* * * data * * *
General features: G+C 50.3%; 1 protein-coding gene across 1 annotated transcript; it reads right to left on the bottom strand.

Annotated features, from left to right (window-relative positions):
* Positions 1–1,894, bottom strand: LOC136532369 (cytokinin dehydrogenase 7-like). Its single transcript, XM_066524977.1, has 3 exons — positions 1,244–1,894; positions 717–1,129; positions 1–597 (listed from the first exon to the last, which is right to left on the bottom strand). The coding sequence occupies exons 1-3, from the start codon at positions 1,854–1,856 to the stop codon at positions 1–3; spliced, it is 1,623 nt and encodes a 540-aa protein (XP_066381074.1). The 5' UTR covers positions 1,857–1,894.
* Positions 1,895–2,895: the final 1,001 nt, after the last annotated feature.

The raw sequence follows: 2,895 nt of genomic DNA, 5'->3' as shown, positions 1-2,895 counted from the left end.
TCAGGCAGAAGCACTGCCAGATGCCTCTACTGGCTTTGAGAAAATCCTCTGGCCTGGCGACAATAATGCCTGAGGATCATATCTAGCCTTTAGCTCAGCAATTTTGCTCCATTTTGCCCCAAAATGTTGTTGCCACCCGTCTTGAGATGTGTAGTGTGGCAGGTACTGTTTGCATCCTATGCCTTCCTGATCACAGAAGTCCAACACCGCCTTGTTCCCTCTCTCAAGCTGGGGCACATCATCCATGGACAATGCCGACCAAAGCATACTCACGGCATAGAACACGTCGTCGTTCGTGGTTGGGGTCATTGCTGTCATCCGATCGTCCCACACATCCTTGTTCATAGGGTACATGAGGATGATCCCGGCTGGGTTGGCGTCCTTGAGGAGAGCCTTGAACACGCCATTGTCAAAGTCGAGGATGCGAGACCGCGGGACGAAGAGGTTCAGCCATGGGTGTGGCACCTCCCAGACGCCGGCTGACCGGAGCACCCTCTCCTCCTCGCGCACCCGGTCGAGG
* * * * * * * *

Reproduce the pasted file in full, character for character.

General features: G+C 50.3%; 1 protein-coding gene across 1 annotated transcript; it reads right to left on the bottom strand.

Annotated features, from left to right (window-relative positions):
* Positions 1–1,894, bottom strand: LOC136532369 (cytokinin dehydrogenase 7-like). Its single transcript, XM_066524977.1, has 3 exons — positions 1,244–1,894; positions 717–1,129; positions 1–597 (listed from the first exon to the last, which is right to left on the bottom strand). The coding sequence occupies exons 1-3, from the start codon at positions 1,854–1,856 to the stop codon at positions 1–3; spliced, it is 1,623 nt and encodes a 540-aa protein (XP_066381074.1). The 5' UTR covers positions 1,857–1,894.
* Positions 1,895–2,895: the final 1,001 nt, after the last annotated feature.

The raw sequence follows: 2,895 nt of genomic DNA, 5'->3' as shown, positions 1-2,895 counted from the left end.
TCAGGCAGAAGCACTGCCAGATGCCTCTACTGGCTTTGAGAAAATCCTCTGGCCTGGCGACAATAATGCCTGAGGATCATATCTAGCCTTTAGCTCAGCAATTTTGCTCCATTTTGCCCCAAAATGTTGTTGCCACCCGTCTTGAGATGTGTAGTGTGGCAGGTACTGTTTGCATCCTATGCCTTCCTGATCACAGAAGTCCAACACCGCCTTGTTCCCTCTCTCAAGCTGGGGCACATCATCCATGGACAATGCCGACCAAAGCATACTCACGGCATAGAACACGTCGTCGTTCGTGGTTGGGGTCATTGCTGTCATCCGATCGTCCCACACATCCTTGTTCATAGGGTACATGAGGATGATCCCGGCTGGGTTGGCGTCCTTGAGGAGAGCCTTGAACACGCCATTGTCAAAGTCGAGGATGCGAGACCGCGGGACGAAGAGGTTCAGCCATGGGTGTGGCACCTCCCAGACGCCGGCTGACCGGAGCACCCTCTCCTCCTCGCGCACCCGGTCGAGG